Researchers have identified several mutations of genes that could predispose someone to chronic pancreatitis, while thinking has also changed when it comes to treating the pain associated with this chronic condition.
New information about the cause and treatment of chronic pancreatitis sheds light on old ways of thinking about the condition, according to Christopher Forsmark, MD, who addressed the subject this week during a joint conference of the American Gastroenterological Association and the American Society for Gastrointestinal Endoscopy in Coronado, California.
Researchers have identified several mutations of genes that could predispose someone to chronic pancreatitis. Chronic alcohol abuse is no longer considered the main culprit of the condition, particularly in women, but that news has not reached everyone in the business of health care, said Forsmark.
Patients are often still asked about their drinking habits when they seek treatment for symptoms. “They go to the ER, and the first thing the nurse says is, ‘How much do you drink?’ When they say, ‘I don’t drink,’ nobody believes them,” said Forsmark. “
While it is still an important contributing factor, alcohol consumption is now much less commonly identified as the cause of chronic pancreatitis. According to studies that tried to quantify how many daily alcoholic drinks would lead to the condition, the answer is “a lot,” said Forsmark, roughly five a day for five to 10 years.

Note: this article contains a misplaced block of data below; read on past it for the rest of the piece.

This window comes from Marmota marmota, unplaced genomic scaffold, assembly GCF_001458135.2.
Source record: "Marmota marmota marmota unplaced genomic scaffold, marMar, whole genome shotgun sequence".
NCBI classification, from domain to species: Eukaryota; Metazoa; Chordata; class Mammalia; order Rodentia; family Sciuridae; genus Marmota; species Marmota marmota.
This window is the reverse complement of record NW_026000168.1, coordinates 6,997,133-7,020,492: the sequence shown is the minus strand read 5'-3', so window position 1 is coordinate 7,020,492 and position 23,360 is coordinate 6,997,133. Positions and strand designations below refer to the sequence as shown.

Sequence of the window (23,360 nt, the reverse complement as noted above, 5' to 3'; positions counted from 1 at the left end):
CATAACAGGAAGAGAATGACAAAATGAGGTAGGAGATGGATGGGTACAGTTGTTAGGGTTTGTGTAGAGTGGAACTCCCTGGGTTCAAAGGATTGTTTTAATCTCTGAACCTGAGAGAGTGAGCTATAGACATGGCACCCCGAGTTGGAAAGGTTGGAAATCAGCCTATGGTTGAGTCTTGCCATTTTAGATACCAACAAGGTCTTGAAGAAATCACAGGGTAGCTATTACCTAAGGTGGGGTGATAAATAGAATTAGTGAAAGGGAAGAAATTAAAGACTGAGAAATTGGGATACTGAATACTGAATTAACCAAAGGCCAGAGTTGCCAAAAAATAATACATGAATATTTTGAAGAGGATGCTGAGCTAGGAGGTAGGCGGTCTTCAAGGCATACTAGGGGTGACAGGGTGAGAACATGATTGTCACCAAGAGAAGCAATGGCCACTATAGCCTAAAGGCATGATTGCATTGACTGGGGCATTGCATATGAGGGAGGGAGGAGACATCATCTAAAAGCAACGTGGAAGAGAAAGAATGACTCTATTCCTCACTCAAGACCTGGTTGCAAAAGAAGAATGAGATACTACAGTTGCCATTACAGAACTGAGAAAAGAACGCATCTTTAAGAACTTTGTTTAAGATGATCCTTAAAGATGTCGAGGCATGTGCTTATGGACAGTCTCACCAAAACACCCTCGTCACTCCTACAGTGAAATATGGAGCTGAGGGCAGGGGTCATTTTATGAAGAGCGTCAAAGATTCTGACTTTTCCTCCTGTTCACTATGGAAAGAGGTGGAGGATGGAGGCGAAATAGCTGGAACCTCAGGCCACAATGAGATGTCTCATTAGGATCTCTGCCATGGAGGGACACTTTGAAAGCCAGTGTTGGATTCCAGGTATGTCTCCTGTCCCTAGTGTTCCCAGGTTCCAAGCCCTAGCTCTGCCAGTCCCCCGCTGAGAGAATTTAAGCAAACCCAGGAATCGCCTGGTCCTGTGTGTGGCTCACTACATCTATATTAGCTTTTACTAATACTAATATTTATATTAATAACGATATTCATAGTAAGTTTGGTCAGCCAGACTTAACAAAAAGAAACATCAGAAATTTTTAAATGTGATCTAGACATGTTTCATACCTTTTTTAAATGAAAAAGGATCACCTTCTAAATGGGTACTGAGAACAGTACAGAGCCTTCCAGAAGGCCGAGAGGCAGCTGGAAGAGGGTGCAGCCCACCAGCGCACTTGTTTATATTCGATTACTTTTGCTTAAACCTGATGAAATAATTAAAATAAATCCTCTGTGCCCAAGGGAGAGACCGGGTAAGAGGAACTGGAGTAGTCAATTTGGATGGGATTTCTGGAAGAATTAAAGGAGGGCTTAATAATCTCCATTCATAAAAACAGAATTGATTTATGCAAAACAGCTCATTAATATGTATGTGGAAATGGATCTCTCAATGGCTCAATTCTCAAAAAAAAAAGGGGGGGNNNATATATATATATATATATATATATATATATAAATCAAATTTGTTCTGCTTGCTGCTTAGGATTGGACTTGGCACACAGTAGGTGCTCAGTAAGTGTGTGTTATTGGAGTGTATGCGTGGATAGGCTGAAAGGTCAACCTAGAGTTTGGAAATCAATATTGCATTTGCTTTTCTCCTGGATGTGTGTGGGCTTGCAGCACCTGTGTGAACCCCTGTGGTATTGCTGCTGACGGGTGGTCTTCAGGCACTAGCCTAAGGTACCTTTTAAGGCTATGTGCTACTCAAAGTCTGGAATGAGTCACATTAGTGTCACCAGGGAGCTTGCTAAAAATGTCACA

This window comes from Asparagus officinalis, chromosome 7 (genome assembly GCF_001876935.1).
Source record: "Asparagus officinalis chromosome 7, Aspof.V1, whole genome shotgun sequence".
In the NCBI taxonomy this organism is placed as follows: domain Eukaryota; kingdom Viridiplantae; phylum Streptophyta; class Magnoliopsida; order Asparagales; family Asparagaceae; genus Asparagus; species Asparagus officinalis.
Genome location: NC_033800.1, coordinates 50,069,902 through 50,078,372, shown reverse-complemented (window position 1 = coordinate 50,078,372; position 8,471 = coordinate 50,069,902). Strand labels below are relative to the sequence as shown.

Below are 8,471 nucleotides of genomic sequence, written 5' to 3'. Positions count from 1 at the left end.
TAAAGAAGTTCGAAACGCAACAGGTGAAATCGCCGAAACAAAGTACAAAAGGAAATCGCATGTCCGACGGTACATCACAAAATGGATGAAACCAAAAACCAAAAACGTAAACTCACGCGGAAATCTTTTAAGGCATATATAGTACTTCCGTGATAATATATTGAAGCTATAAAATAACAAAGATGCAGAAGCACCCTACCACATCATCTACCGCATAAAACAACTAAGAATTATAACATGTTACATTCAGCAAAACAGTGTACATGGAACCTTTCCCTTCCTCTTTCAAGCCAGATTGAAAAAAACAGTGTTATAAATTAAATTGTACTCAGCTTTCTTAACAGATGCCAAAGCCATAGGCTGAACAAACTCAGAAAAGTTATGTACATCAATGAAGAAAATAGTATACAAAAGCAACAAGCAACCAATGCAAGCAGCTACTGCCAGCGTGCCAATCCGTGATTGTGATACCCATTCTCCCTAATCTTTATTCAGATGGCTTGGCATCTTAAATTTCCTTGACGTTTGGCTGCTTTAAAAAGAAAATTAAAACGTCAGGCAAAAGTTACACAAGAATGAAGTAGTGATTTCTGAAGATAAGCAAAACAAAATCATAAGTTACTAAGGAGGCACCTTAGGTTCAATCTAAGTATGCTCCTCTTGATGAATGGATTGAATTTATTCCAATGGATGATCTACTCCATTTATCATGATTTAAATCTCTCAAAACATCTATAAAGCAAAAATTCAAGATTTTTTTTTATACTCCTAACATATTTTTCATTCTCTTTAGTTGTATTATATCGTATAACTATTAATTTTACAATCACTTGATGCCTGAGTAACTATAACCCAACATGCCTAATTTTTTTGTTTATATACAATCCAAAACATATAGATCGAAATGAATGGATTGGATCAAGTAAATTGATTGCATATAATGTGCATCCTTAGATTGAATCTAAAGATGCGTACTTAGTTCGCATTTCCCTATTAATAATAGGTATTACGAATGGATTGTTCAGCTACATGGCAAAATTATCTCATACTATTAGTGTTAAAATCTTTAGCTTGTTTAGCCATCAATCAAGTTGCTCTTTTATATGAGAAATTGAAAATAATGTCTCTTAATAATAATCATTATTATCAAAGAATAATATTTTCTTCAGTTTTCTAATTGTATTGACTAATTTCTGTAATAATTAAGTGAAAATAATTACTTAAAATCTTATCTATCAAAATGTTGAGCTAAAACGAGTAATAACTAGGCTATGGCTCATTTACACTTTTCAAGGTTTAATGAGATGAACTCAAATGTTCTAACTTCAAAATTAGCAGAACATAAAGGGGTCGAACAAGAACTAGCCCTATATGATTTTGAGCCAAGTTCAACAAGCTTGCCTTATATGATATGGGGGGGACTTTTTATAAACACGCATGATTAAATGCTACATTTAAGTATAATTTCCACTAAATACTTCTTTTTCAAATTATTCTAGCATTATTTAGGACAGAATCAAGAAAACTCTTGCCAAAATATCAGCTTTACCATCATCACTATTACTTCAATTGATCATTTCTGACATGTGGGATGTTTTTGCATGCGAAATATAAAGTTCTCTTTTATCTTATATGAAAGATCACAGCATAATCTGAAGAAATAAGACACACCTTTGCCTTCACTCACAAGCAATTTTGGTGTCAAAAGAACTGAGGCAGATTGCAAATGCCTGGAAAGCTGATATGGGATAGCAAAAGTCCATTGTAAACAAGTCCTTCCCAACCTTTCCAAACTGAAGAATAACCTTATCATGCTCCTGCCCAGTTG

Smoking is actually more potent than alcohol in causing pancreatitis. But the two together are very toxic, said Forsmark. Stopping smoking and/or drinking slows progression of the condition, improves pain, and reduces the chances of complications, he said.
While there are many new tests and techniques for assessing and diagnosing chronic pancreatitis, there has not been much progress in finding ways to identify the condition early in the clinical course, said Forsmark. One test he administers in his practice is a pancreatic function test with the hormone secretin, which he believes is better able to detect early disease.
Forsmark noted that a majority of patients who have acute pancreatitis don’t progress to chronic pancreatitis. Data suggest it will happen for about one in 10 patients, he said. For those who do progress, the process could take years and not everyone goes to the end of the spectrum.
“We end up with this group of patients who are somewhere in the middle,” on the road to chronic pancreatitis, said Forsmark.
In addressing treatment of pain associated with this condition, Forsmark said one of the big changes recently is the adoption of a different framework about why it occurs and persists. In the old days, the focus was on removing a stone or obstruction to alleviate the pain.
There is more evidence now that nerves in the pancreas play a significant role because they can become inflamed. “I think there is a lot of evidence now that it’s not just a plumbing problem. It’s a wiring problem,” said Forsmark.
This concept has gained traction in recent years and opens the door to possible new treatments, said Forsmark, who mentioned various types of present treatment options that include medications, endoscopic procedures, and surgery.